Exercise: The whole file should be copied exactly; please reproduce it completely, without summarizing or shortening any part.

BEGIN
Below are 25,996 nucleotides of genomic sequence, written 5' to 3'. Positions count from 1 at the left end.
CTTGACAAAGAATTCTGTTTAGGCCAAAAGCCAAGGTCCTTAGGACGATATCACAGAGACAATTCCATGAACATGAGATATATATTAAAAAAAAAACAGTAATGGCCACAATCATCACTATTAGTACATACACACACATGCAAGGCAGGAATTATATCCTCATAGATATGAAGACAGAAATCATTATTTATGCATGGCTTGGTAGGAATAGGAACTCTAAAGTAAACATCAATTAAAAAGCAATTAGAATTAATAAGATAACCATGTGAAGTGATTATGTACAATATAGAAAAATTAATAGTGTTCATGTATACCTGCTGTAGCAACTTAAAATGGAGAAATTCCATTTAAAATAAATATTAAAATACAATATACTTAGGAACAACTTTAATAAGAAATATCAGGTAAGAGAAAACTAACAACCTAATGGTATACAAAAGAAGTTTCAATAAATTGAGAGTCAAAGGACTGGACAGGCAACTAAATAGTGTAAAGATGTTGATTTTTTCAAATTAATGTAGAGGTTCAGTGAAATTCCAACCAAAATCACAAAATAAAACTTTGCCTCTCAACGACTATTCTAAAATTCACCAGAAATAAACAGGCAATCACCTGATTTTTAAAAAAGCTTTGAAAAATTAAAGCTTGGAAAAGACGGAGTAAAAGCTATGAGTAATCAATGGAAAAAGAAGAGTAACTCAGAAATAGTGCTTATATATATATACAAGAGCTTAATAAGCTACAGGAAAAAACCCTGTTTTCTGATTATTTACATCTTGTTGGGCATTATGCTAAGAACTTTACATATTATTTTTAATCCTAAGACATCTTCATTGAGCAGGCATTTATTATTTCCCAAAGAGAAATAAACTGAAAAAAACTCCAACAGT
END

Below are 25,996 nucleotides of genomic sequence, written 5' to 3'. Positions count from 1 at the left end.
CTTGACAAAGAATTCTGTTTAGGCCAAAAGCCAAGGTCCTTAGGACGATATCACAGAGACAATTCCATGAACATGAGATATATATTAAAAAAAAAACAGTAATGGCCACAATCATCACTATTAGTACATACACACACATGCAAGGCAGGAATTATATCCTCATAGATATGAAGACAGAAATCATTATTTATGCATGGCTTGGTAGGAATAGGAACTCTAAAGTAAACATCAATTAAAAAGCAATTAGAATTAATAAGATAACCATGTGAAGTGATTATGTACAATATAGAAAAATTAATAGTGTTCATGTATACCTGCTGTAGCAACTTAAAATGGAGAAATTCCATTTAAAATAAATATTAAAATACAATATACTTAGGAACAACTTTAATAAGAAATATCAGGTAAGAGAAAACTAACAACCTAATGGTATACAAAAGAAGTTTCAATAAATTGAGAGTCAAAGGACTGGACAGGCAACTAAATAGTGTAAAGATGTTGATTTTTTCAAATTAATGTAGAGGTTCAGTGAAATTCCAACCAAAATCACAAAATAAAACTTTGCCTCTCAACGACTATTCTAAAATTCACCAGAAATAAACAGGCAATCACCTGATTTTTAAAAAAGCTTTGAAAAATTAAAGCTTGGAAAAGACGGAGTAAAAGCTATGAGTAATCAATGGAAAAAGAAGAGTAACTCAGAAATAGTGCTTATATATATATACAAGAGCTTAATAAGCTACAGGAAAAAACCCTGTTTTCTGATTATTTACATCTTGTTGGGCATTATGCTAAGAACTTTACATATTATTTTTAATCCTAAGACATCTTCATTGAGCAGGCATTTATTATTTCCCAAAGAGAAATAAACTGAAAAAAACTCCAACAGT